I think G-d is a massive enough article as it is, without adding even more information to it...Dev920 17:29, 30 May 2006 (UTC)
Agreed. --Ephilei 04:49, 11 July 2006 (UTC)
I agree this should be merged. --Matt57 (talkcontribs) 18:04, 4 May 2007 (UTC)

questionable content[edit]

There are some weird sentences, like this one, that I think really ought to be removed until they can be rewritten:

"No one is to be worshipped but the LORD GOD. If any one worships any other than Him, he is surely a polytheist. The missions of all the prophets were turning around the center of the unity of worship. This is frequently mentioned in the Holy QURAN and all the scriptures. It's remarkable that Muslims have to repeat in our daily prayers as a slogan that: [1:5]"You alone We worship, and only Your aid We seek." —The preceding unsigned comment was added by (talk) 03:35, 20 January 2007 (UTC).

I've made an attempt at NPOV'ing this. Probably isn't perfect, but it's a step in the right direction. -UK-Logician-2006 12:42, 23 March 2007 (UTC)

More questionable content[edit]

Re removal of edit by Sefardicus. One cannot, as part of a wikipedia article, lift an entire article from a website, magazine or book (with some exceptions). The fact that the huge slab is in quotation marks makes no difference. A legitimate quote is only a few lines long, in support of what the editor has written.

The quote was not properly sourced. A quotation from a magazine or newspaper should have a full date and a place of publication. It should also give the name of the author of the article.

--Amandajm 14:25, 10 April 2007 (UTC)

Without sons?[edit]

Hi, I believe there is a mistake in the main article. Under attributes it is stated that Muslims believe that God has no sons, this must be a mistake since as the Muslims are aware that if the God has no sons there are no Muslims. Can someone wiser please look into and correct this oversight. Thx Wonderpet 16:09, 11 November 2007 (UTC)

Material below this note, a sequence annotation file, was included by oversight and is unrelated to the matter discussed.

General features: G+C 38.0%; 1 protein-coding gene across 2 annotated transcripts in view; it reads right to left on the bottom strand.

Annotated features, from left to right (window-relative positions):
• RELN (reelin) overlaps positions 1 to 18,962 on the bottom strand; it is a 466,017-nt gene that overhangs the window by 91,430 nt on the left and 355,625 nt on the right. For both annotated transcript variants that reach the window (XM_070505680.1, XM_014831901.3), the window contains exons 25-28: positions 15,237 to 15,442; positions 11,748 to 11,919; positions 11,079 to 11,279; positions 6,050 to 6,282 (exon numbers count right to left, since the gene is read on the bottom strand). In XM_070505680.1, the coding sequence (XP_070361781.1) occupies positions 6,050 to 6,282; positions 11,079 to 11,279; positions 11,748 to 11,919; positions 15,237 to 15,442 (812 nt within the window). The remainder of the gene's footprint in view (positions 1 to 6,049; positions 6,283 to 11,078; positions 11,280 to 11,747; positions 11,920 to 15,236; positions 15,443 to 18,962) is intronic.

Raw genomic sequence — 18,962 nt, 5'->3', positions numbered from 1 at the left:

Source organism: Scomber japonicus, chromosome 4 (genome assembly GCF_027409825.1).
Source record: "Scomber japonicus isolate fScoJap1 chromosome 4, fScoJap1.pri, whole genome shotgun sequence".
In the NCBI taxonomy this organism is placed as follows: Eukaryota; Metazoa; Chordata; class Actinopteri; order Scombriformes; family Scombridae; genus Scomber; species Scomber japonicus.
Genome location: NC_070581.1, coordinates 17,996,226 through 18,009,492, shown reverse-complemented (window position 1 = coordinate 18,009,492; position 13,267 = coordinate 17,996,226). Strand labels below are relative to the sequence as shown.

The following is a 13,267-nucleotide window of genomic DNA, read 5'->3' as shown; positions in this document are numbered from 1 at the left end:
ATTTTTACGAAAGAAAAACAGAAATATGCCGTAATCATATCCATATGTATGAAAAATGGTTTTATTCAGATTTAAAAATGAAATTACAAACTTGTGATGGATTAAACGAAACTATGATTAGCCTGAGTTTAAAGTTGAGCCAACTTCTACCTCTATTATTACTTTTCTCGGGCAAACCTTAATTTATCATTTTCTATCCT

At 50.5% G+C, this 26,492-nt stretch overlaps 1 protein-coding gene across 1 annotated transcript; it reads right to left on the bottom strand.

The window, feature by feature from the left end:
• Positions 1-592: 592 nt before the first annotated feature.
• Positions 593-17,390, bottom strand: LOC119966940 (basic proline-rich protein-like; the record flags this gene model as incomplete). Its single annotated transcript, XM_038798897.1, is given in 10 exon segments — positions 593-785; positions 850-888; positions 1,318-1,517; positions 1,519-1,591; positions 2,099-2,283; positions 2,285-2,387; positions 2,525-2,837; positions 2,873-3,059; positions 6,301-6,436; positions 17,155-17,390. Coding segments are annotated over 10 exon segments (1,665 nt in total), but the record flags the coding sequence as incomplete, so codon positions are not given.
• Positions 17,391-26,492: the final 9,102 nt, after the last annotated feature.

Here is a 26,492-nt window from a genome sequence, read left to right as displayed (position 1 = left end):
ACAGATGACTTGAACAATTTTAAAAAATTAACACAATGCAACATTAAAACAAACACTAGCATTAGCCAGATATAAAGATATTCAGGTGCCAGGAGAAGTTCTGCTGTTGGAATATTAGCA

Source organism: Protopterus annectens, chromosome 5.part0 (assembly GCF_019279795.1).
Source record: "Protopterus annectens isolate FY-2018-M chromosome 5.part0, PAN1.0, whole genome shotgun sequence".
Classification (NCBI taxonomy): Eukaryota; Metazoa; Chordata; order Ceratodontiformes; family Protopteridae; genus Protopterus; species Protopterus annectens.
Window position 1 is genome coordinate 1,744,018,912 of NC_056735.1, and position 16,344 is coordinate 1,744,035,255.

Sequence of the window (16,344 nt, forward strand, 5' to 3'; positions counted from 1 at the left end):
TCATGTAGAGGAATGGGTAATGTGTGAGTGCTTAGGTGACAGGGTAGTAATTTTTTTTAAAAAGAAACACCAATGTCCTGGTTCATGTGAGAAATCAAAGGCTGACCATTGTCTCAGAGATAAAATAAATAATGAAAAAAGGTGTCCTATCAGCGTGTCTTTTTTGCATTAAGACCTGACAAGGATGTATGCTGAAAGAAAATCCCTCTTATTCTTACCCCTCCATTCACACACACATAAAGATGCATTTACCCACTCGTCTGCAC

there is no mistake ~atif Talk 16:22, 11 November 2007 (UTC)
Ok I am no expert on Islam but Muslims do believe they are really here don't they? Wonderpet 16:33, 11 November 2007 (UTC)
Adam and Eve may be a good place to start looking for the answer to your question. (Quran 112:3). → AA (talk) — 21:06, 11 November 2007 (UTC)
AA, Nothing in the Adam and Eve article that I can find shows that Muslims believe that God is not powerful enough to make a son for himself. I am looking for proof that Muslims believe that God has no sons, otherwise it is just someones opinion in the article and will be removed. where is that reference? Wonderpet 12:39, 12 November 2007 (UTC)
The first place to start is the Qur'an citation I have given above (Quran 112:3). You can then review commentaries on this verse (and surah/chapter) for further research. Hope that helps. (PS: I guess the Adam and Eve article needs updating). → AA (talk) — 14:05, 12 November 2007 (UTC)
this article should help too. ~atif Talk 15:04, 12 November 2007 (UTC)
I see, perhaps my difficulty lies in the fact that the Quran states that "he Begets not"

since beget, create and father are all synonymous, how do you explain a creator who "begets not"? —Preceding unsigned comment added by Wonderpet (talkcontribs) 19:09, 12 November 2007 (UTC)

Islam sees the relation between God and Humans as Creator->Creation or Master->Slave, and not necessarily as Father->Son. —Preceding unsigned comment added by Shahidt (talkcontribs) 06:33, 22 March 2008 (UTC)

They are not synoymous- to father or beget refers to human procreation and create refers to a deity (in this context). The idea is that Allah has created the world but has never manifested himself on the earth i.e. muslim's believe it strange that an omnipotent god would ever have need of a human messiah because that would acomplish nothing that allah could not acomplish. It also highlights that unlike Christians who believe in the trinity (father son and holy spirit) they belive in one God who is outside time and beyond the perception of humans who has no children or parents. They do not believe humans are made in God's image but that they are his creations. 19:45, 13 November 2007 (UTC) Veggieburgerfish 19:49, 13 November 2007 (UTC)-got to sign in am

Wrong. Muslims specifically believe God does not have children. Adam and Eve are not children. But Jesus is indeed the Messiah in Islam, he is just not God's son. In Judaism, they expect a Messiah, but not one who is "God's son". Muslims believe Jesus will fight and defeat the anti-Christ, just as Christians, but that he is not God, God's son, or a part of a Trinitarian god. —Preceding unsigned comment added by (talk) 03:42, 2 June 2008 (UTC)